The Pursuit Of Happiness In The Great Gatsby By F. Scott Fitzgerald

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Democracy, freedom and equal opportunity have long been the ideologies associated with the American mindset, and as a result, the United States came to be recognized as one of the few countries in the world where anyone who worked hard enough could become successful and therefore fulfill the American Dream. However, through The Great Gatsby, author F. Scott Fitzgerald confronts this sanguine mentality. That which defines success in the 1920s, the time during which Fitzgerald’s novel is set, is no longer the “pursuit of happiness” that the Founding Fathers had established in the Declaration of Independence, but instead, the acquisition of a maximized amount of wealth and material possessions. Yet, such monetary success does not imply satisfaction, …show more content…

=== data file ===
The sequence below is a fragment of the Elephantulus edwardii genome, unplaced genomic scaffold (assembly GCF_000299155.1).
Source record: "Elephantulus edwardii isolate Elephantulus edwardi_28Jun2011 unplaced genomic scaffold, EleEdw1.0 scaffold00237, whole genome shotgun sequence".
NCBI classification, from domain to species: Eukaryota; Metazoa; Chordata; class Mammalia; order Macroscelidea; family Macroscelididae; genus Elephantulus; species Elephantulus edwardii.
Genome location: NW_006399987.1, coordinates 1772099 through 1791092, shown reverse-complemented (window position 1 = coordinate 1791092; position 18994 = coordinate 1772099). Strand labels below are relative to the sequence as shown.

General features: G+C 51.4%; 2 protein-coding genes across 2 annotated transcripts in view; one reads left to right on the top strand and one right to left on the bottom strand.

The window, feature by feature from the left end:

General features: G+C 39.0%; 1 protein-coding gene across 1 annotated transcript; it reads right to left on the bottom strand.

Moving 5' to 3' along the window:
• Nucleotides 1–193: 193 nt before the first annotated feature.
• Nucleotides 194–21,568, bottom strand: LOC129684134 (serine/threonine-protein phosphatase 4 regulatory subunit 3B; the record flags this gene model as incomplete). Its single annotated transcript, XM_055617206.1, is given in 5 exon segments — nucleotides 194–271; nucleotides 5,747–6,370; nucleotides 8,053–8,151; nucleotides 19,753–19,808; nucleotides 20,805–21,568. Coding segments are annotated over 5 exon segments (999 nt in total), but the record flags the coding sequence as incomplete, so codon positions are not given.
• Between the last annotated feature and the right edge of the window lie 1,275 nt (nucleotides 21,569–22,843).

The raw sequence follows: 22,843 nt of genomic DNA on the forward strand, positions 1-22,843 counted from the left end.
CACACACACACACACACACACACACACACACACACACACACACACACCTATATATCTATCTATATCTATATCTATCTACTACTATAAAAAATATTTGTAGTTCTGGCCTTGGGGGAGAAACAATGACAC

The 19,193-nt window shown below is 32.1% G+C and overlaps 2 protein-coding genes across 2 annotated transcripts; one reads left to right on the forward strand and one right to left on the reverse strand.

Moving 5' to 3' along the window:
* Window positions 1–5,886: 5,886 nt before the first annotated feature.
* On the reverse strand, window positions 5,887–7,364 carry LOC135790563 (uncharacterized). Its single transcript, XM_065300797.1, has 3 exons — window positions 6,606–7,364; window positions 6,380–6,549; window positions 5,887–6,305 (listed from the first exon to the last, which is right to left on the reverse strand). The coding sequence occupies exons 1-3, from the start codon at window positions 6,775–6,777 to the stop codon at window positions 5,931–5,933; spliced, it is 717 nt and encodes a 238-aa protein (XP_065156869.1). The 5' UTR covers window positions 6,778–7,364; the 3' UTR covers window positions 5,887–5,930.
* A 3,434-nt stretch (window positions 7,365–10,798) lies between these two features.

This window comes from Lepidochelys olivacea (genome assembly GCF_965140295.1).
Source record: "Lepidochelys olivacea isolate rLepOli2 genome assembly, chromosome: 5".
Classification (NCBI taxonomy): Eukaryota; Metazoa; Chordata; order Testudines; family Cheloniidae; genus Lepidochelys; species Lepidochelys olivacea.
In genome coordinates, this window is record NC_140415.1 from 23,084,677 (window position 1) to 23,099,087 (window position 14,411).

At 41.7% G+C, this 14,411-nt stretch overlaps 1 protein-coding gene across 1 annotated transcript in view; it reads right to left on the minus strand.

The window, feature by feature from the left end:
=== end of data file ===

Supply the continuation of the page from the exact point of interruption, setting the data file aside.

This woman, for whom Gatsby so desperately longs, loves not for love itself, but for monetary security: to take an example, Daisy behaves notably emotionally upon seeing a collection of shirts Gatsby owns during a visit to Gatsby’s mansion, “‘They’re such beautiful shirts,’ she sobbed, her voice muffled in the thick folds. ‘It makes me sad because I’ve never seen such—such beautiful shirts before’” (92). Gatsby knows he can only win back the affection of Daisy by proving to her that he is richer than Tom. He correctly discerns Daisy’s immense adoration of physical objects—she goes so far as to cry into a mound of Gatsby’s shirts, yet she barely shows any grief for his death. Gatsby, on the other hand, takes his love for Daisy unnecessarily far: although Gatsby had sought to become wealthy before meeting Daisy, their acquaintance, out of all to be considered, drives Gatsby the most to attain richness. Although Gatsby’s wealth successfully appeals to Daisy, he exhibits distressing difficulty in winning back her love. In a scene at the Buchanan residence that took place after the heated argument in Chapter 7, Fitzgerald illustrates, “[Daisy and Tom] weren’t happy, and neither of them had touched the chicken or the ale—and yet they weren’t unhappy either. There was an unmistakable air of natural intimacy about the picture, and anybody would have said that they were conspiring together” (145). Daisy’s decision reasonably follows from her characterization. She ultimately makes the choice of remaining with Tom rather than Gatsby, and the reader can realize the justification for her decision when her desires are taken into account. Tom, who lives in East Egg, has wealth embedded in his family name, whereas Gatsby comes from humble roots. Thus, Tom provides much more financial security for Daisy than Gatsby, and by staying with Tom, Daisy has a lower risk of losing

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